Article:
State Agencies Asked to Propose FY 2011 Budget with Additional 20% Cuts from Current Budget
While still absorbing draconian cuts in the only recently resolved FY 2010 budget, Michigan’s state agencies have been directed to provide proposed budgets to the Governor for next fiscal year that include an additional 20% cut. This request is based on the fact that federal stimulus funding available to plug a number of holes in the current budget will not be available to prop up next year’s budget and distressing predictions about the continuing inability of state revenues to support state expenditures.
Aging services have, like many publicly funded programs, already been hit hard. Funding for programs funded by the Office of Services to the Aging has been reduced 18 percent from $40 million to $33 million in the past few months. Those services include meals, home care, caregiver services and senior volunteer programs. Most Area Agencies on Aging, the agencies that receive these funds to provide services, have not yet determined how they will absorb the cuts or whether current recipients of services will be terminated from programs. Almost all Medicaid providers face eight percent reductions in reimbursement rates. Nursing home providers, like most Medicaid providers, now face an 8% reduction in reimbursement which will likely lead to decreases in staffing, supplies, and the quality or availability of food for residents. Reductions in reimbursement to doctors, combined with physicians’ frustration with the state’s new computer systems for provider payments and for eligibility determinations, may lead more doctors to refuse to serve Medicaid beneficiaries. Funding for other services of tremendous importance to seniors including mental health, dementia services, pone of revention and other services have also been cut or eliminated. In fact, one of the few winners in this year’s budget cuts is home and community based care. The MiChoice Home and Community Based Care program received a substantial increase in funding and Home Help workers received a 50 cent/hour wage increase.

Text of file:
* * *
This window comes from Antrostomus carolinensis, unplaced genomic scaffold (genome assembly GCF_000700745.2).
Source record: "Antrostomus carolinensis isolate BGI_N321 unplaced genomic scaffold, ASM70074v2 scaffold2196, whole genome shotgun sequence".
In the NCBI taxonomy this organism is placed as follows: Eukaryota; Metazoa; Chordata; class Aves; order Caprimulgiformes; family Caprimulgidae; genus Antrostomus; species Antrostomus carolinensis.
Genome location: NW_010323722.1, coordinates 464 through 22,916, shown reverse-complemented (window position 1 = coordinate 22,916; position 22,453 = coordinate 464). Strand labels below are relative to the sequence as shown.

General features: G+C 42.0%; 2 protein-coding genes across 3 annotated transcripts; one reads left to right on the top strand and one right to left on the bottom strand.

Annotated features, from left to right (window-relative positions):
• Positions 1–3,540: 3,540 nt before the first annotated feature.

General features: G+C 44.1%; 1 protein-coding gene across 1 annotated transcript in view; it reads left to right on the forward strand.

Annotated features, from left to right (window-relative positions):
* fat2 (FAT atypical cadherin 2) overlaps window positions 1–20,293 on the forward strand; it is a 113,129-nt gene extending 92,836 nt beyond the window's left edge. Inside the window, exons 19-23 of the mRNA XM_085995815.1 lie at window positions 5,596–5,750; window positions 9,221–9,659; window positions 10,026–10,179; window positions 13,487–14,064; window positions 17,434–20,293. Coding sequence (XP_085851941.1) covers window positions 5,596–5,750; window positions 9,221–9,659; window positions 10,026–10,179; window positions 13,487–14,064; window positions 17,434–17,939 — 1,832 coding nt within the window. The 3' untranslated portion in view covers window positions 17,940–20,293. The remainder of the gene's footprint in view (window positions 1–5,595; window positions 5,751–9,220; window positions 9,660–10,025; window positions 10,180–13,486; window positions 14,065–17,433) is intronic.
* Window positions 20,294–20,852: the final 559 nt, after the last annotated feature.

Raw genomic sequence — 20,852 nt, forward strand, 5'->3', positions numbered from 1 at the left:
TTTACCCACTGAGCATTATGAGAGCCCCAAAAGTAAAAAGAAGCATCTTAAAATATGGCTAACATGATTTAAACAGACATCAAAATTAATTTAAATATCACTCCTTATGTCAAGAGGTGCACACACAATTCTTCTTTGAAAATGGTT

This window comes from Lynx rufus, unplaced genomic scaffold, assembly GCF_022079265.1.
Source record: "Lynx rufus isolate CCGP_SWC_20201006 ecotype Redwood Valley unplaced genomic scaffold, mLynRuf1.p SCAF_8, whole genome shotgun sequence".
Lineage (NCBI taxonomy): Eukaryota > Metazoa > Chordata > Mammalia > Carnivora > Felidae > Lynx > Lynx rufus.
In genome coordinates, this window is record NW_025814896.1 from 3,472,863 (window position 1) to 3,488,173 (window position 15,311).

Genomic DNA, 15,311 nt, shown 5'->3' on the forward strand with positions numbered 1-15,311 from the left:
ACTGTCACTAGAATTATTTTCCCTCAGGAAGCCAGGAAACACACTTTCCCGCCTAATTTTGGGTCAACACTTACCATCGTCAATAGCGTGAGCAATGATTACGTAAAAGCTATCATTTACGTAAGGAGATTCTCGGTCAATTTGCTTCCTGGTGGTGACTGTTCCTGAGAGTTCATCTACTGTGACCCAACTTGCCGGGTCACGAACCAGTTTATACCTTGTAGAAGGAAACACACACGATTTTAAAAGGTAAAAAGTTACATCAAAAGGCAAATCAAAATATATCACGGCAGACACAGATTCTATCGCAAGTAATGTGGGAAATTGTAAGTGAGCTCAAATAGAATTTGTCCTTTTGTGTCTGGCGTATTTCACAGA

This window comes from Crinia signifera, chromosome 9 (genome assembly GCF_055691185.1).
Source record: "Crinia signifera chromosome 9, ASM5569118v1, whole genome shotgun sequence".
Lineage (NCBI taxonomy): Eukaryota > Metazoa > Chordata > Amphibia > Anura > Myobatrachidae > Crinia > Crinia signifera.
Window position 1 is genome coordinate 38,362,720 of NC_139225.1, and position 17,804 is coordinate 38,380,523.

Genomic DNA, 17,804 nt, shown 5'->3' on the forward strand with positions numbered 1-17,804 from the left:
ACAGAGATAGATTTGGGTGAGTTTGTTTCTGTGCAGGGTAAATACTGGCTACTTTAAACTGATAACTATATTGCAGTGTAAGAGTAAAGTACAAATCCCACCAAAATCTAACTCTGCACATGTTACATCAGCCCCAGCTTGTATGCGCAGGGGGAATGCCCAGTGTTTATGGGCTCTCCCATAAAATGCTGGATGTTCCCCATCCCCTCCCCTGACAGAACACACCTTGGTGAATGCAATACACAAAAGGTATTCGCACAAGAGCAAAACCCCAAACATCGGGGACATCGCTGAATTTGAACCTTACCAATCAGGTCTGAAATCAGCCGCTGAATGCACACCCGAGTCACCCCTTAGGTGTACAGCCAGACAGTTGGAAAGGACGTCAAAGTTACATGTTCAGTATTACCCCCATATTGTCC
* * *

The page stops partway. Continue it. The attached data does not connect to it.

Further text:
The current cuts and the necessity for significant additional cuts next year arise from the Legislature’s inability to agree on any revenue enhancements. Thus, this year’s budget was accomplished solely by cuts in state expenditures despite some discussion of several possible revenue enhancement measures that would have reduced the need for cuts to essential services and programs. Moreover, many observers believe that the current budget is based on unrealistic assumptions and that supplemental appropriations will be necessary to meet the state’s obligations this year.
The chances of restoring funding that was cut this year or avoiding hideous cuts next year are quite bleak unless the Legislature agrees on revenue enhancements. And there has been little reason for optimism on that score.